What Kills Most Climbers on Everest?

The most common causes of death on Mount Everest are acute mountain sickness, falls, avalanches, exhaustion, crevasses, exposure, and hypothermia. Long list, right? Well, when you’re climbing above 8,000 meters, a lot can go wrong.

Acute mountain sickness and exhaustion are believed to be the leading causes of death on the mountain. The high altitude can lead to cardiac arrests and strokes, and minor injuries can become a death sentence. Additionally, when climbers aren’t feeling well or are extremely fatigued, errors are more likely to occur.

How Long Can You Survive in the Death Zone?

The death zone refers to the section of the mountain above 8,000 meters. In this zone, oxygen pressure is extremely low, and humans are unable to stay for long without having a supply of oxygen. Experts don’t recommend anyone stay in the death zone for more than 16 to 20 hours.

Oxygen isn’t the only thing you have to worry about.

At the highest part of the mountain, climbers are highly exposed, leading to frostbite and snow blindness. Summiting is also the most strenuous section, which means the chances of accidents are at an all-time high.

So, if you do climb Mount Everest, be prepared for the death zone.

How Does Everest’s Death Rate Compare to Kilimanjaro?

Kilimanjaro is about 3,000 meters shorter than Mount Everest. But how does the death rate match up? Well, the good news is that Kilimanjaro’s death rate is only .03%. So, of the 30,000 people who climb the mountain each year, around ten people die. The leading case of death is typically altitude sickness, preexisting health conditions, or falls.

Hiking to the top of Kilimanjaro with a reputable company like Climbing Kilimanjaro is the best way to ensure you summit safely. Professional guides will be there every step of the way and monitor the condition of each hiker. The mountain is a wonderful and safe option for anyone interested in taking on a mountain that’s almost 6,000 meters!

10 Tallest Mountains in the United States

We all know places like Nepal and Pakistan are home to some of the tallest mountains in the world, but what about the United States? Well, although the country doesn’t have any peaks over 8,000 meters, there are some noteworthy mountains to talk about. So, that’s exactly what we’re going to do!

In this article, we’ll go through the 10 tallest mountains in the US, going from smallest to largest. Spoiler alert, they’re all located in the state of Alaska; however, the country’s eleventh-highest mountain, Mount Whitney, is located in California–so close! Without further ado, let’s get into it!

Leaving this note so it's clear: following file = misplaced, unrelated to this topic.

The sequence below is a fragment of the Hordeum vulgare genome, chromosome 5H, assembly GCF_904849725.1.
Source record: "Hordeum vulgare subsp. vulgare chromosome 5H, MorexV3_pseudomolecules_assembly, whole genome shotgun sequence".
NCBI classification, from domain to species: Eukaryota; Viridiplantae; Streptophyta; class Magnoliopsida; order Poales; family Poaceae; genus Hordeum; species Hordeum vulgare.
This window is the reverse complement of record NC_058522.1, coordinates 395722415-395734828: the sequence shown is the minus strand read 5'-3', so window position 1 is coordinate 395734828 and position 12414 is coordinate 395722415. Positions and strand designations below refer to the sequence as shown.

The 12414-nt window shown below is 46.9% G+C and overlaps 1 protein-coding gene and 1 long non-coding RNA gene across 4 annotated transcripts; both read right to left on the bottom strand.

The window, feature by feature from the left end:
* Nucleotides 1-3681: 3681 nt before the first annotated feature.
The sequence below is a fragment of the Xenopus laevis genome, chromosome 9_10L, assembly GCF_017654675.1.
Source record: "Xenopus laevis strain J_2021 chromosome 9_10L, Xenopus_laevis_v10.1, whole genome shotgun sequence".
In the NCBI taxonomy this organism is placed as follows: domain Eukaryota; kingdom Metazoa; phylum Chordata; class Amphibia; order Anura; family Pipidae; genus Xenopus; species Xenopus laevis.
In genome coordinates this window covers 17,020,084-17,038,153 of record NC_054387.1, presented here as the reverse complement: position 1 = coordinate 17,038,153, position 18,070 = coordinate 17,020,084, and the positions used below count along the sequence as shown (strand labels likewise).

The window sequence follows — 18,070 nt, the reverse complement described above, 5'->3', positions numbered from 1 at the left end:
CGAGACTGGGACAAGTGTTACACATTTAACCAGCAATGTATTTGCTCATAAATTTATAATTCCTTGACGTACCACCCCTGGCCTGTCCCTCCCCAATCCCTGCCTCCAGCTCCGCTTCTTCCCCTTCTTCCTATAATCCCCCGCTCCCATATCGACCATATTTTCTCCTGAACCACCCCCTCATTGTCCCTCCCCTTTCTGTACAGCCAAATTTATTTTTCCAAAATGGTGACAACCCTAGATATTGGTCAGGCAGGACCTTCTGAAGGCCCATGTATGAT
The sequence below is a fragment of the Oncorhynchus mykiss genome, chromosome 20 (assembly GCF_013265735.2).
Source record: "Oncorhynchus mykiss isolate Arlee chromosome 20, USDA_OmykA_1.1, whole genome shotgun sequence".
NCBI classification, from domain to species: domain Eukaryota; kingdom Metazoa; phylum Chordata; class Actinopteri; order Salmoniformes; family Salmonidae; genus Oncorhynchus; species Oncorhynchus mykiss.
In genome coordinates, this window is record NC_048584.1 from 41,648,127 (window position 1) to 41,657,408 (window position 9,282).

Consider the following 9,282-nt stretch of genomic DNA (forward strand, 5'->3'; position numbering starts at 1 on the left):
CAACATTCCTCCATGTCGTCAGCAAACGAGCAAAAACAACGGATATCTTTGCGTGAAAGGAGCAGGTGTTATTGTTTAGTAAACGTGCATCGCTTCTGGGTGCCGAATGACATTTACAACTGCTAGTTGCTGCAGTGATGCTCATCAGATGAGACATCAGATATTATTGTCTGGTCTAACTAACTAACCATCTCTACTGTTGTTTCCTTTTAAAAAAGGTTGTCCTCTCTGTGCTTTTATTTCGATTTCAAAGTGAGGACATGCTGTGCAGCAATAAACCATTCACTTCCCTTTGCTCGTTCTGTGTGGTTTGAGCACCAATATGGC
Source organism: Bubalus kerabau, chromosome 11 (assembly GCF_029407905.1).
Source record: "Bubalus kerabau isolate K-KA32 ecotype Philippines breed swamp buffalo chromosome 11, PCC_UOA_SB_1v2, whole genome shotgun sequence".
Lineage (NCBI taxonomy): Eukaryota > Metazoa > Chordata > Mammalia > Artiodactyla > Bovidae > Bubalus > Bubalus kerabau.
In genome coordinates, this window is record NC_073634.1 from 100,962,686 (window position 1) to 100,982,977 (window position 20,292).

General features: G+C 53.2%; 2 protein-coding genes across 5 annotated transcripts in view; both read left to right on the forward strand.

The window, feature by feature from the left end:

10. Mount Hunter

Mount Hunter might only be the tenth-highest mountain in the US, but it’s considered to be one of the most challenging climbs in North America. The mountain stands at a height of 4,442 meters (14,573 feet), and it sits in the Denali National Park. In the climbing community, it’s known for having some of the steepest routes in the region, so despite its lack of height compared to other mountains, reaching its peak is not a walk through the park.

The mountain was first summited in 1954 by a group of legendary climbers. They successfully climbed Mount Hunter using unusual climbing methods, and their achievement has since gone down in the history books. It’s also considered to be the event that put Mount Hunter and several other mountains on the radar of climbers.

9. Mount Bear

Over in the Saint Elias Mountains of Alaska, Mount Bear reaches a height of 4,520 meters (14,831 feet). It just barely makes the cutoff of being an American mountain, as it’s only 4.7 miles away from the Canadian order–sorry, Canada. Although it’s the ninth-tallest mountain in the US, it comes in as the twentieth-highest in all of North America.

Compared to Mount Hunter, the routes leading up to the peak are far less technical–it can actually be done via ski mountaineering. But even though the climb itself might not be as difficult as others, its remoteness prevents many people from attempting the climb. If you do find the urge to summit the mountain, you’ll be rewarded with epic views of Mount Logan, Mount Churchill, and Mount Bona.

8. Mount Hubbard

Mount Hubbard comes in at 4,557 meters (14,951 feet), putting it just in front of Mount Bear. Before we talk about the mountain, you may be wondering, who’s Hubbard? Well, in 1890, it was named after Greene Hubbard, the first president of the National Geographic Society.